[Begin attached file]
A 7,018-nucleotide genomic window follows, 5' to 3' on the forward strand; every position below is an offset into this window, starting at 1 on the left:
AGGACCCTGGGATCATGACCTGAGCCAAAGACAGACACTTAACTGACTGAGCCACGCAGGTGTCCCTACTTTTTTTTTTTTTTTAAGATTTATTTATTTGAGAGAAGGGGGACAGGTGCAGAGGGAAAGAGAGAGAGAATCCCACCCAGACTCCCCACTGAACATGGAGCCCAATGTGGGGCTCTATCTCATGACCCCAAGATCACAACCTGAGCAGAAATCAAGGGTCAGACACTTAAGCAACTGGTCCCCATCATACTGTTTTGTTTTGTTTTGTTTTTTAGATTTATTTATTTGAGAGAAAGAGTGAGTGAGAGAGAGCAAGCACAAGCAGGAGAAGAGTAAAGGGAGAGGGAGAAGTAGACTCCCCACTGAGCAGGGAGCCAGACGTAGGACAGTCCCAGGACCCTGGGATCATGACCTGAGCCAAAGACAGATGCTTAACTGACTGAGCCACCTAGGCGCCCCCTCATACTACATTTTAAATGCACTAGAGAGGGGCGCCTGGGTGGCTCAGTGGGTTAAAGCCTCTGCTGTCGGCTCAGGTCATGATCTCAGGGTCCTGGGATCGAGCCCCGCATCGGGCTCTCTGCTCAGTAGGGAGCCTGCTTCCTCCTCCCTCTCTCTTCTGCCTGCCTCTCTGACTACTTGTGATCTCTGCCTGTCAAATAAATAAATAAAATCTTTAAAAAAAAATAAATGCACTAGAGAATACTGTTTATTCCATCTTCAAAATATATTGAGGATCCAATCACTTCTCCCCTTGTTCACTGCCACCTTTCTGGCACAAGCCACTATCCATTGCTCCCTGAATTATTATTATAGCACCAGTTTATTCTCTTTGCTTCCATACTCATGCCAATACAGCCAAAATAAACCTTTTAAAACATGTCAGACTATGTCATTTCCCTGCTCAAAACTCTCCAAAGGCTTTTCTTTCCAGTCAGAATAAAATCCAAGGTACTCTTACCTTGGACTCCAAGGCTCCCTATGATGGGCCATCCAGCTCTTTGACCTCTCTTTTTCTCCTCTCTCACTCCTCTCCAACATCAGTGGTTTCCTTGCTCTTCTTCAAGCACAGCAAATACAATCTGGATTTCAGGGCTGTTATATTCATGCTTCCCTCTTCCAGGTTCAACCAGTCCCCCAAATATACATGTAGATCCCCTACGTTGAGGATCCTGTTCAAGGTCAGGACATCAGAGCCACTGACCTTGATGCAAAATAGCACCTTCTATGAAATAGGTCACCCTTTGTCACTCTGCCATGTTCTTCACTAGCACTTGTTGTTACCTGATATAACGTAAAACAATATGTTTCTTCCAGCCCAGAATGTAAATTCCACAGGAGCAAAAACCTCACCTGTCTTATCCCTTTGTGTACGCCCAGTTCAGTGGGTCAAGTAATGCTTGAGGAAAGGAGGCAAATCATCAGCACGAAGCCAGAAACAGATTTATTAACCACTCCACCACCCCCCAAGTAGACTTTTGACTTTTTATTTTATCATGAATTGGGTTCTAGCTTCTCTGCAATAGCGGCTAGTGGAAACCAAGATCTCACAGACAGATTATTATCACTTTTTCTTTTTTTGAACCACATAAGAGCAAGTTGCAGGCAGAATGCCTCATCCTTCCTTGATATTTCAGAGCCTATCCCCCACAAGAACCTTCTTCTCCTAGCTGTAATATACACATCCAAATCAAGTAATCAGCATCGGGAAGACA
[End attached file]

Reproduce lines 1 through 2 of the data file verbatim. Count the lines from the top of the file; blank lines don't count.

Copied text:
A 7,018-nucleotide genomic window follows, 5' to 3' on the forward strand; every position below is an offset into this window, starting at 1 on the left:
AGGACCCTGGGATCATGACCTGAGCCAAAGACAGACACTTAACTGACTGAGCCACGCAGGTGTCCCTACTTTTTTTTTTTTTTTAAGATTTATTTATTTGAGAGAAGGGGGACAGGTGCAGAGGGAAAGAGAGAGAGAATCCCACCCAGACTCCCCACTGAACATGGAGCCCAATGTGGGGCTCTATCTCATGACCCCAAGATCACAACCTGAGCAGAAATCAAGGGTCAGACACTTAAGCAACTGGTCCCCATCATACTGTTTTGTTTTGTTTTGTTTTTTAGATTTATTTATTTGAGAGAAAGAGTGAGTGAGAGAGAGCAAGCACAAGCAGGAGAAGAGTAAAGGGAGAGGGAGAAGTAGACTCCCCACTGAGCAGGGAGCCAGACGTAGGACAGTCCCAGGACCCTGGGATCATGACCTGAGCCAAAGACAGATGCTTAACTGACTGAGCCACCTAGGCGCCCCCTCATACTACATTTTAAATGCACTAGAGAGGGGCGCCTGGGTGGCTCAGTGGGTTAAAGCCTCTGCTGTCGGCTCAGGTCATGATCTCAGGGTCCTGGGATCGAGCCCCGCATCGGGCTCTCTGCTCAGTAGGGAGCCTGCTTCCTCCTCCCTCTCTCTTCTGCCTGCCTCTCTGACTACTTGTGATCTCTGCCTGTCAAATAAATAAATAAAATCTTTAAAAAAAAATAAATGCACTAGAGAATACTGTTTATTCCATCTTCAAAATATATTGAGGATCCAATCACTTCTCCCCTTGTTCACTGCCACCTTTCTGGCACAAGCCACTATCCATTGCTCCCTGAATTATTATTATAGCACCAGTTTATTCTCTTTGCTTCCATACTCATGCCAATACAGCCAAAATAAACCTTTTAAAACATGTCAGACTATGTCATTTCCCTGCTCAAAACTCTCCAAAGGCTTTTCTTTCCAGTCAGAATAAAATCCAAGGTACTCTTACCTTGGACTCCAAGGCTCCCTATGATGGGCCATCCAGCTCTTTGACCTCTCTTTTTCTCCTCTCTCACTCCTCTCCAACATCAGTGGTTTCCTTGCTCTTCTTCAAGCACAGCAAATACAATCTGGATTTCAGGGCTGTTATATTCATGCTTCCCTCTTCCAGGTTCAACCAGTCCCCCAAATATACATGTAGATCCCCTACGTTGAGGATCCTGTTCAAGGTCAGGACATCAGAGCCACTGACCTTGATGCAAAATAGCACCTTCTATGAAATAGGTCACCCTTTGTCACTCTGCCATGTTCTTCACTAGCACTTGTTGTTACCTGATATAACGTAAAACAATATGTTTCTTCCAGCCCAGAATGTAAATTCCACAGGAGCAAAAACCTCACCTGTCTTATCCCTTTGTGTACGCCCAGTTCAGTGGGTCAAGTAATGCTTGAGGAAAGGAGGCAAATCATCAGCACGAAGCCAGAAACAGATTTATTAACCACTCCACCACCCCCCAAGTAGACTTTTGACTTTTTATTTTATCATGAATTGGGTTCTAGCTTCTCTGCAATAGCGGCTAGTGGAAACCAAGATCTCACAGACAGATTATTATCACTTTTTCTTTTTTTGAACCACATAAGAGCAAGTTGCAGGCAGAATGCCTCATCCTTCCTTGATATTTCAGAGCCTATCCCCCACAAGAACCTTCTTCTCCTAGCTGTAATATACACATCCAAATCAAGTAATCAGCATCGGGAAGACA